A Surprising Act of Humility

Most Christians agree that it is better to be selfless rather than selfish. After all, Paul tells us that we ought to “do nothing from selfish ambition or conceit, but in humility count others more significant than yourselves” (Philippians 2:3). The first commandment points in a similar direction: “You shall have no other gods before Me” (Exodus 20:3). “Putting God first,” to say it colloquially, is an inherently selfless act because we are counting God as more significant than ourselves. And this is a good thing. It is good, I think we would all say, to act humbly.

Now let’s consider what is perhaps a very surprising act of humility: local churches adopting and using the historic creeds and confessions of the universal church. I say surprising because it’s not immediately obvious why adopting and using hundred- and thousand-year-old documents is an act of humility. But here’s how Rev. Danny Hyde puts it: “a person who says ‘I have no creed’ and, ‘I just read the Bible,’ ends up interpreting Scripture according to his or her own particular beliefs. Creeds and confessions limit our selfishness and unite our hearts in unselfishness to the Church that has existed throughout the ages” (Hyde, The Good Confession, 17).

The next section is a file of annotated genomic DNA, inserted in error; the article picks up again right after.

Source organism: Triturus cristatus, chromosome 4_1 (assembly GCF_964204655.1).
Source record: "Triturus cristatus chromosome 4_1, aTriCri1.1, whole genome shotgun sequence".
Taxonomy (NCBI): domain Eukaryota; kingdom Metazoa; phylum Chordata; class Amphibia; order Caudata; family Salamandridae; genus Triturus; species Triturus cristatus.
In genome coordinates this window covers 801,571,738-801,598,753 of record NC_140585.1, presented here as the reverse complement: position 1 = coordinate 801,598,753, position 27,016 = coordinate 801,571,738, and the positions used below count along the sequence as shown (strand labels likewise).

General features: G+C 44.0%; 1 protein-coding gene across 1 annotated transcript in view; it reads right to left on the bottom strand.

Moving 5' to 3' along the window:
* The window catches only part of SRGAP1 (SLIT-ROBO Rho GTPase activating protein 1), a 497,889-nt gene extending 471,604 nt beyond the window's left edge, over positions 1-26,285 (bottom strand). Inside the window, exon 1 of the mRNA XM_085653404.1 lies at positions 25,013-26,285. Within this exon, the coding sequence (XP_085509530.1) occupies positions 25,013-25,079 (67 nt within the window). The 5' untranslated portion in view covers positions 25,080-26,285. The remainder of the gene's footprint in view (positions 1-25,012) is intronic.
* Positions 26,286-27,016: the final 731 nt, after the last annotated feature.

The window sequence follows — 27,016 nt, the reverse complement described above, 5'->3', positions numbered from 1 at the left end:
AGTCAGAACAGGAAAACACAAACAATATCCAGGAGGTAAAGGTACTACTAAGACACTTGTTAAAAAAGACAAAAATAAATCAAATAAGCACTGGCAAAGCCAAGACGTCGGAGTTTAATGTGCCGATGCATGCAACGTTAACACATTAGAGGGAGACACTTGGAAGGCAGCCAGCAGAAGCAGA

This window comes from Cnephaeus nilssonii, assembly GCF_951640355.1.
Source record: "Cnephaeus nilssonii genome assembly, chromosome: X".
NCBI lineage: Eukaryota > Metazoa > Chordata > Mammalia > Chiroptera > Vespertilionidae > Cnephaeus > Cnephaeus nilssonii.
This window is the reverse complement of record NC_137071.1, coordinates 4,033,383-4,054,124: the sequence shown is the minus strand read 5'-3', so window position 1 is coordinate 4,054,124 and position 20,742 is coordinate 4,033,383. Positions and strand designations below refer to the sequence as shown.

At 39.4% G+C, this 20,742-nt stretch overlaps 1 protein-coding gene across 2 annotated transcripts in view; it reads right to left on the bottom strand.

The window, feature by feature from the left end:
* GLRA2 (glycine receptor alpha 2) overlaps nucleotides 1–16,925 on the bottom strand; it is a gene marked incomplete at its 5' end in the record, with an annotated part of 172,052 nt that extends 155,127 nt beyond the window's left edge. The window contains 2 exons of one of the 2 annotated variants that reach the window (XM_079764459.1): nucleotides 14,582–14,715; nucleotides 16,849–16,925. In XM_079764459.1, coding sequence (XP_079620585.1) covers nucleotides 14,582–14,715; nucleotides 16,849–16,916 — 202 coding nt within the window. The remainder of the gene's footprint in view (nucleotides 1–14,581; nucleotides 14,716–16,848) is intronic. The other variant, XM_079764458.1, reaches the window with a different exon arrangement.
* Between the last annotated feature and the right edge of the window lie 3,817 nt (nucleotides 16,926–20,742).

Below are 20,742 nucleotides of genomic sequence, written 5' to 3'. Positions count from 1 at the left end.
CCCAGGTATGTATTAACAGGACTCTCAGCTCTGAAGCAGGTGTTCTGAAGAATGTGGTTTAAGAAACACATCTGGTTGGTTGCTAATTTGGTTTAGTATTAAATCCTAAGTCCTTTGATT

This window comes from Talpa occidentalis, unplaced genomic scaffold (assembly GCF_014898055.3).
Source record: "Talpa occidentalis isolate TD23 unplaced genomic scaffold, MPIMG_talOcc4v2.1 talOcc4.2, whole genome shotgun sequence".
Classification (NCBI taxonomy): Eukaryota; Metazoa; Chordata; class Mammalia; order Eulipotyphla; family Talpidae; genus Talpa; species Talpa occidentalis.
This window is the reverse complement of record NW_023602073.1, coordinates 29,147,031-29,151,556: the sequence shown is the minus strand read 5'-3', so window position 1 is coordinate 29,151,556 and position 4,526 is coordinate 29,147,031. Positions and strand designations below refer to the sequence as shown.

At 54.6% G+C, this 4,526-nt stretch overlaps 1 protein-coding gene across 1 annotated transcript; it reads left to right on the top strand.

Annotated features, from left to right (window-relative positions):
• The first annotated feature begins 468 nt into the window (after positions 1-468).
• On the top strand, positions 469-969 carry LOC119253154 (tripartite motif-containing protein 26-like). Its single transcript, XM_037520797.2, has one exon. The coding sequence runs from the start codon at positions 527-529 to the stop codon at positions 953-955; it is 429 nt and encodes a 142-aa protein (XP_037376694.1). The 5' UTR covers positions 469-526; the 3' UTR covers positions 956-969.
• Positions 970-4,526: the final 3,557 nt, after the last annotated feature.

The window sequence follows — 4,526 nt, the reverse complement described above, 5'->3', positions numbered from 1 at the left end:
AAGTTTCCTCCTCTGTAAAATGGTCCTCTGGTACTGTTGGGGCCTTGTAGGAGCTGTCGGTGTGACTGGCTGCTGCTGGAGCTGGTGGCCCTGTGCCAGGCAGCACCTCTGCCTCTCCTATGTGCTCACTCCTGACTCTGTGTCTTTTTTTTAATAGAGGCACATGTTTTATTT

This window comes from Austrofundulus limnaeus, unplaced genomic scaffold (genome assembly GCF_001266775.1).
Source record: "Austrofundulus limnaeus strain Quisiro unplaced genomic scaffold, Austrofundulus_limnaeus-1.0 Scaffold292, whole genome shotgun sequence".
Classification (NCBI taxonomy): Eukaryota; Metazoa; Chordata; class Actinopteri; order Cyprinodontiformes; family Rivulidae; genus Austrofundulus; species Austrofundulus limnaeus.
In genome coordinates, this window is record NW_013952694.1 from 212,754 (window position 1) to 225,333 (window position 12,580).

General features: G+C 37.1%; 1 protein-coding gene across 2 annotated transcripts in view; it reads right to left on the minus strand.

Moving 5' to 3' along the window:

In a practical sense, adopting the creeds and confessions is one way for us to be humble because in doing so we are implicitly counting others as more significant than ourselves. We are in essence saying, “the Church’s historic interpretation of the Bible, as well as her historic theological explications, are more important than our own individualistic interpretations and explications.” In other words, the creeds and confessions keep us from “doing what is right in our own eyes” (Judges 21:25) with the Bible and theology. The creeds and confessions combat, therefore, our selfishness and individualism.

(I do not mean to imply that our individual interpretations and explications are always wrong, or are never of any value; nor do I mean to imply that the Church has always fully agreed or that its intrepretations and explications are always faithful to Scripture. I mean only to say that abandoning the creeds and confessions in favor of our own individualistic intrepretations and explications, which seems to be the norm today, is unhelpful at best.)

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